Coal To Chemicals
Coal To Chemicals
In this page, “chemicals” stands for “chemicals except liquid fuels and methane”.
One can note that the term “Coal To Chemicals” is sometimes used to embrace the production of any hydrocarbon from coal including liquid fuels and natural gas, as long as liquid fuels and natural gas are “chemicals” – in fact, any material on the earth is a “chemical”.
Coal To Chemicals represents the main application of gasification, which is the first step in most coal conversion processes.
Petrochemicals can be produced from hydrocarbons other than coal, such as biomass.
Products can be split into families: ammonia and urea on the one hand, methanol and the “chemistry of methanol” on the other hand.
Coal To Chemicals Processes
Coal is first gasified with steam and oxygen to produce a synthetic gas or “syngas”, composed of carbon monoxide (CO), hydrogen (H2) and to a lesser extent carbon dioxide (CO2) and methane (CH4) as well as impurities.
The [H2]/[CO] ratio in the syngas classically needs to be increased, which is achieved in a “water-gas shift” reaction, where CO and water are converted to CO2 and H2. Syngas is then cleaned to eliminate dust, tar and acid gases.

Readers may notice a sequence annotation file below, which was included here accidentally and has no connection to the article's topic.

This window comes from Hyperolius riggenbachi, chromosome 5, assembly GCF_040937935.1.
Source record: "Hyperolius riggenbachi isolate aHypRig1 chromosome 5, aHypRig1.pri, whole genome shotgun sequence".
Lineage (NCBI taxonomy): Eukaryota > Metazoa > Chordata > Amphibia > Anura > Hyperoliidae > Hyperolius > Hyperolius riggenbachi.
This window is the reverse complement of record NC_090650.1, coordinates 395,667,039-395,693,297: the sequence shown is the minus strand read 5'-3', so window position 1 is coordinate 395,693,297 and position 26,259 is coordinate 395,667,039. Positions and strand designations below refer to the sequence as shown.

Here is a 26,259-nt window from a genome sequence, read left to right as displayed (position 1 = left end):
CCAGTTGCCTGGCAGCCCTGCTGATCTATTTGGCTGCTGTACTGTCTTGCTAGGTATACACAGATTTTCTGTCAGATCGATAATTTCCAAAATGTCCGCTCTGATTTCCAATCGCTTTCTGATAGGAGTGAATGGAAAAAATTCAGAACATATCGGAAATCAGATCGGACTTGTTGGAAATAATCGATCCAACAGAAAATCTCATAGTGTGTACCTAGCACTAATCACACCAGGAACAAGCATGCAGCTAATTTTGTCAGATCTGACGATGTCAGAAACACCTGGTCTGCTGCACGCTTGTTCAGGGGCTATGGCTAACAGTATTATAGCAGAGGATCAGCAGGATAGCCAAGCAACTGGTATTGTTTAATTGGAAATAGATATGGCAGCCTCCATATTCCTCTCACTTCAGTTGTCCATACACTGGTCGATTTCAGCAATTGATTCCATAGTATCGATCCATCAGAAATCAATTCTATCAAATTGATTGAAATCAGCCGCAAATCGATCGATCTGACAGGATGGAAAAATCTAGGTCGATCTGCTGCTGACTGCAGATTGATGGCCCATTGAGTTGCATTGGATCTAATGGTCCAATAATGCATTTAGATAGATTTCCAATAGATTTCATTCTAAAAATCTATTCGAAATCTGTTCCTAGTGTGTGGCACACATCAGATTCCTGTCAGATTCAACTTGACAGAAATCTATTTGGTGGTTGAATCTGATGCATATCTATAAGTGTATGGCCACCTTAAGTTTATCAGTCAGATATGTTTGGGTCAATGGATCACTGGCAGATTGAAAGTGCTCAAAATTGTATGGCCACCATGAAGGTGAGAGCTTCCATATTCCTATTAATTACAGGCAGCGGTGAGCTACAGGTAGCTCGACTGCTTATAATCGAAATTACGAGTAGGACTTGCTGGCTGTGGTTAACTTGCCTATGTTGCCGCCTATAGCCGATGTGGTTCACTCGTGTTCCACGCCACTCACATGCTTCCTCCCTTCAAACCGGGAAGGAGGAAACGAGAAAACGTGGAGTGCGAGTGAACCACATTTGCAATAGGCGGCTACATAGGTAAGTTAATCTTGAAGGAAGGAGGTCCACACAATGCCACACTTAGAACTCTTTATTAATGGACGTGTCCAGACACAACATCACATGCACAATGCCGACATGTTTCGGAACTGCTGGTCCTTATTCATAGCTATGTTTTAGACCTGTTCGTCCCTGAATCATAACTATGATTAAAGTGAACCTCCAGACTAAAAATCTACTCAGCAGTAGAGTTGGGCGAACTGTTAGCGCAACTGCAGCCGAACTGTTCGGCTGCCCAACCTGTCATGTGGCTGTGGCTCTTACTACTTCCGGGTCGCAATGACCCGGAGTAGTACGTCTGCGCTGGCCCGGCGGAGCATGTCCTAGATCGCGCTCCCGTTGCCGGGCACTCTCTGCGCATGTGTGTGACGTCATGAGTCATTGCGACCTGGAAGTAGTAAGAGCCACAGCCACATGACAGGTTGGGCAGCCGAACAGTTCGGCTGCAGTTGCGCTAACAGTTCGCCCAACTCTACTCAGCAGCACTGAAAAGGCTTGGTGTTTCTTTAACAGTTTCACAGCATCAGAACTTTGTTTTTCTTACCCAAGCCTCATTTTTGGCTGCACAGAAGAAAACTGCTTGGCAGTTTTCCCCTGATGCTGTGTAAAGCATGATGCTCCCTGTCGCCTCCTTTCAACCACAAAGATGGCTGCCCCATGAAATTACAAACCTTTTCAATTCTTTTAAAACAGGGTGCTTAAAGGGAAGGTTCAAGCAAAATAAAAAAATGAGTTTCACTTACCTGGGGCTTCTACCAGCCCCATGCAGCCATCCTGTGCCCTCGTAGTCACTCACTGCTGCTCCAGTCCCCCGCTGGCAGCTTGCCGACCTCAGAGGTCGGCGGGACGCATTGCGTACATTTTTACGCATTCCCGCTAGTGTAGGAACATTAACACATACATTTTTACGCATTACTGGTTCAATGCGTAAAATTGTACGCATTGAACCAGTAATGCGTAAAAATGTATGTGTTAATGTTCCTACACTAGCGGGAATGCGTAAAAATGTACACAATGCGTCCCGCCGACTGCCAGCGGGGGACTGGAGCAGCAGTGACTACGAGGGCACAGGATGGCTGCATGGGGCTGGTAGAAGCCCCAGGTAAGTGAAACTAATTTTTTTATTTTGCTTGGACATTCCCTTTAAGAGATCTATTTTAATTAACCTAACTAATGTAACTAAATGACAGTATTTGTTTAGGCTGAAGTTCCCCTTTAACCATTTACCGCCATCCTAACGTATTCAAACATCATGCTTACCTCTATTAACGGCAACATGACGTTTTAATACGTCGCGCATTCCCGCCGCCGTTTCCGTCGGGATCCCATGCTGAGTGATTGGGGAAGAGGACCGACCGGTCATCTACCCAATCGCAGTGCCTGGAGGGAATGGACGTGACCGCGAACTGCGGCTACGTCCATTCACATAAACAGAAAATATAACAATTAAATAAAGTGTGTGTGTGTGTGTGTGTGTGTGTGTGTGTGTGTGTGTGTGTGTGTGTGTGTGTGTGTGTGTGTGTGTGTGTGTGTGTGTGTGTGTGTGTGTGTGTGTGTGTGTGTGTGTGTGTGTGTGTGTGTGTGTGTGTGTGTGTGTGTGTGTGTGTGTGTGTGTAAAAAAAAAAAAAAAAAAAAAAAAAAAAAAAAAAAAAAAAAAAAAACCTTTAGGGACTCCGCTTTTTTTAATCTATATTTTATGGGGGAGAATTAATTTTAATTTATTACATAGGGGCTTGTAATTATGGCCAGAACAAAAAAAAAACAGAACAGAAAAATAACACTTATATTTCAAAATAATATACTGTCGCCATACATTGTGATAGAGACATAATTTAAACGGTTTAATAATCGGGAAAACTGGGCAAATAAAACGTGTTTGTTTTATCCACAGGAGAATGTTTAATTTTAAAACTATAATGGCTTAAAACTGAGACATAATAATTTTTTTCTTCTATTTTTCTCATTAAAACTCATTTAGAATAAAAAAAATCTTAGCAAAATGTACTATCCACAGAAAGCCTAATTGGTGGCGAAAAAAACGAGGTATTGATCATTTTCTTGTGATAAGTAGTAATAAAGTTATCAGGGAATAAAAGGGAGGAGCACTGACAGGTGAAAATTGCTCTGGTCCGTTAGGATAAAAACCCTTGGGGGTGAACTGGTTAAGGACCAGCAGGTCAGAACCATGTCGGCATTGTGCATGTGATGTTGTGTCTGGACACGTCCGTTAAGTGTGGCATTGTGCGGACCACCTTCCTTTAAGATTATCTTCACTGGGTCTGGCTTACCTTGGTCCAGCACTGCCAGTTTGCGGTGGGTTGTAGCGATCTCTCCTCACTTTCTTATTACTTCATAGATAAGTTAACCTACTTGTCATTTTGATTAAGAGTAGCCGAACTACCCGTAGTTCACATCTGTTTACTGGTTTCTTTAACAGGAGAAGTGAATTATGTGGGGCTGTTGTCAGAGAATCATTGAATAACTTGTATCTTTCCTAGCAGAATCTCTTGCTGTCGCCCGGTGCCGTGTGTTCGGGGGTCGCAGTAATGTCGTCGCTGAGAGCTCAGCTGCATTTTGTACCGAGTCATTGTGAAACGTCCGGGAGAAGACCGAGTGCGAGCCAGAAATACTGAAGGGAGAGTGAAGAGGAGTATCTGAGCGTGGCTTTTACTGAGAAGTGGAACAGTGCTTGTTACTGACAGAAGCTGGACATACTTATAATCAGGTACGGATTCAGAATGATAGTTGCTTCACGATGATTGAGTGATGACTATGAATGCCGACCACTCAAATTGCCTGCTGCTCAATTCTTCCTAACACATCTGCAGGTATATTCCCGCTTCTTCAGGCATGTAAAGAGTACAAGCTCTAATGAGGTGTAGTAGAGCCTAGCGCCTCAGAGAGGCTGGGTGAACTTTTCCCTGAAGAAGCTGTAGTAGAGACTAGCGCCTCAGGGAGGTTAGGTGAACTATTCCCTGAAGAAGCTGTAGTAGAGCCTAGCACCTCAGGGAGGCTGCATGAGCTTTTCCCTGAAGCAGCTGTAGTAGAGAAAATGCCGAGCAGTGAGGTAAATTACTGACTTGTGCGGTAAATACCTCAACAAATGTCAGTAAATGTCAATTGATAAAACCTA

Two families of chemicals are produced from coal.
– Ammonia and urea
Hydrogen (H2) extracted from syngas reacts with nitrogen (N2) to form ammonia (NH3). Ammonia then reacts with carbon dioxide (CO2) to produce urea (CO(NH2)2).
– Chemistry of methanol
Once the [H2]/[CO] ratio is adjusted to /, H2 and CO react on a catalyst to produce methanol (CH3OH).
Almost any petrochemical can be produced from methanol by classical processes.
Operations and projects
Most Coal To Chemicals operations and projects are in China, in addition to an ammonia-urea plant in Kansas, USA.
Production is often a mix of several types of chemicals.
Main chemicals produced from coal are urea on one side and, on the methanol side, methanol itself, olefins (ethylene, polyethylene, polypropylene), MEG (monoethylene glycol), DME (dimethyl ether) and acetic acid.
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